Diet Food: Red Hot Chili Peppers May Help You Eat Less

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It’s long been known that spicy red peppers can help suppress appetite and burn calories. But most scientific studies of red peppers’ properties used quantities of the stuff that were too large to be applicable to Americans. Now, researchers report that even a reasonable amount of red pepper consumption may do the trick.

In their study, Richard Mattes, a distinguished professor of foods and nutrition at Purdue University, and doctoral student Mary-Jon Ludy found that eating a moderate amount of dried cayenne red pepper — less than a teaspoon — boosted calorie burn and reduced appetite, especially for people who didn’t typically use the spice.

The experiment involved 25 normal-weight participants — 13 who liked spicy food and 12 who did not — who spent six weeks sprinkling cayenne pepper on their food. Those who were already accustomed to hot flavors used 1.8 grams of cayenne per day; those with more tender tongues used 0.3 grams.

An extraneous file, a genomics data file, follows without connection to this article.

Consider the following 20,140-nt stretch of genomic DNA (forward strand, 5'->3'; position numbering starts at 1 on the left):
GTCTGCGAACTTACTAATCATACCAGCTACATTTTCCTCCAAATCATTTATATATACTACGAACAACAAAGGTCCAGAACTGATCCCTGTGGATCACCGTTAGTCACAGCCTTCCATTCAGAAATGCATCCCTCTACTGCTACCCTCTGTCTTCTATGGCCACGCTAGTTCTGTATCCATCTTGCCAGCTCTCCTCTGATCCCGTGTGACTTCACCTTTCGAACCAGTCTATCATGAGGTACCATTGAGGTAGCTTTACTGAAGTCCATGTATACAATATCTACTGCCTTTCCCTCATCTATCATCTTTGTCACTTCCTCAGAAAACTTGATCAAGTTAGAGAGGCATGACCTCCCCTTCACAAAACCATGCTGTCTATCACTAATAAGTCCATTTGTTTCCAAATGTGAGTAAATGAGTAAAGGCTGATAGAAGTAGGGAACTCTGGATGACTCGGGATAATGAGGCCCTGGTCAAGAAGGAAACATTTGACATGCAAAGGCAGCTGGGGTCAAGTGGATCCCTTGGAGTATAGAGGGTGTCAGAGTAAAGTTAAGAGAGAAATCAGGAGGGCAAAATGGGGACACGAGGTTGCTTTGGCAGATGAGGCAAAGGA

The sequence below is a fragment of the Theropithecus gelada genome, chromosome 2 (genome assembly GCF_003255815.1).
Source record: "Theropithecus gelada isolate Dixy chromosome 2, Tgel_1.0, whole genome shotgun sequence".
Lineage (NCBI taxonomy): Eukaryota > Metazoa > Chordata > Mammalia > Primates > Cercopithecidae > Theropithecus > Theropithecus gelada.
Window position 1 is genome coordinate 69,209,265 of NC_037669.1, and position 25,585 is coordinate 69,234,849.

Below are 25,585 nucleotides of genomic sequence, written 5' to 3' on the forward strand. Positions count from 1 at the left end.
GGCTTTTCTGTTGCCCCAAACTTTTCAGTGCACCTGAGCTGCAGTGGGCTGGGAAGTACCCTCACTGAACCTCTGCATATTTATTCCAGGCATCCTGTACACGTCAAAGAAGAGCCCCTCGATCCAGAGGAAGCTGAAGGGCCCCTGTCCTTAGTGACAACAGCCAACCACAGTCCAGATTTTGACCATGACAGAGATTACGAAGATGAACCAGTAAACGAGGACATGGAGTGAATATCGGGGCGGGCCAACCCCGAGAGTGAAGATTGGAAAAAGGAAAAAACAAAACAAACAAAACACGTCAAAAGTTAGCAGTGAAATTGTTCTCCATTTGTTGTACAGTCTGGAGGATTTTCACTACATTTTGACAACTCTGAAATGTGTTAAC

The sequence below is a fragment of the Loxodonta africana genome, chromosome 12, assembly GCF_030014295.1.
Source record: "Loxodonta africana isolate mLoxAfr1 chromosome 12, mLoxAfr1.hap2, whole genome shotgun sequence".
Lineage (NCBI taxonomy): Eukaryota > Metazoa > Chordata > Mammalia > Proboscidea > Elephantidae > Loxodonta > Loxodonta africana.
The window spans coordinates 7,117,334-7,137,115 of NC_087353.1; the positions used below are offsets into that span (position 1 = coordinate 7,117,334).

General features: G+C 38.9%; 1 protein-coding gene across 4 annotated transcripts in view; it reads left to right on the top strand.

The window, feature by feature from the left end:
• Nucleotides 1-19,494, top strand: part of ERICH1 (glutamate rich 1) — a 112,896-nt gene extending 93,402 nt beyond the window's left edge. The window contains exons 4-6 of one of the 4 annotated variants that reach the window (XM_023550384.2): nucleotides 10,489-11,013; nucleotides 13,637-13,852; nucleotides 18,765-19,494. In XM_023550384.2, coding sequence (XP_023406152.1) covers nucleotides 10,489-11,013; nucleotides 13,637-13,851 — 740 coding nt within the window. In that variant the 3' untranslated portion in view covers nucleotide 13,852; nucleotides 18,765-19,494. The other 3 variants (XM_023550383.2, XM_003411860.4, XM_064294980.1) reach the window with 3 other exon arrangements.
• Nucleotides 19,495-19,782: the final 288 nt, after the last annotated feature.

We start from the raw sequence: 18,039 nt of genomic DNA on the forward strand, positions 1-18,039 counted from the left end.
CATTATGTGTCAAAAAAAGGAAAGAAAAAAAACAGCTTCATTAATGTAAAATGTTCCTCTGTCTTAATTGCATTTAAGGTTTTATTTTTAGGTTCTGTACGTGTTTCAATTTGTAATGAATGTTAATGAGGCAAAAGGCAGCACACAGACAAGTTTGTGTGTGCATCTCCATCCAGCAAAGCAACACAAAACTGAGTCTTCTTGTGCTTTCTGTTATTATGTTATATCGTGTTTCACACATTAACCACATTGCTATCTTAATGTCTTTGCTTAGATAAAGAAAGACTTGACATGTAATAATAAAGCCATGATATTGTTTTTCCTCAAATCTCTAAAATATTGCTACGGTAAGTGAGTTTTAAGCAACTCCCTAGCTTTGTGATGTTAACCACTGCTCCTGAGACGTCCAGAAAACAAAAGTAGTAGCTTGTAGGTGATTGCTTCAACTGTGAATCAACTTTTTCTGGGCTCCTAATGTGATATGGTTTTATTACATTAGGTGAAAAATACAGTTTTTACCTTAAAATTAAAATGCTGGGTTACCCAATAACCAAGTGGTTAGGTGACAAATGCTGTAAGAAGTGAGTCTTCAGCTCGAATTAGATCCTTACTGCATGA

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The researchers found that the capsaicin — the compound that gives red peppers its burn — raised the body’s core temperature during digestion in all participants, so everyone burned more calories after eating. But the researchers noted that only the people who were not accustomed to eating spicy food benefited from the appetite-suppressing factor: these participants reported a decrease in hunger, especially for fatty, sugary and salty foods.

The authors suggest that while other studies have looked at capsaicin in capsule form, its appetite-suppressing effect may be enhanced when people can actually taste its flavor. “That burn in your mouth is responsible for that effect,” Mattes said in a statement. “It turns out you get a more robust effect if you include the sensory part because the burn contributes to a rise in body temperature, energy expenditure and appetite control.”

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Red peppers may not be a panacea for weight loss, but if you’re trying to cut down on calories before swimsuit season, it doesn’t hurt to add them to your plate. “Dietary changes that don’t require great effort to implement, like sprinkling red pepper on your meal, may be sustainable and beneficial in the long run, especially when paired with exercise and healthy eating,” Mattes said.

The study is published in Physiology & Behavior.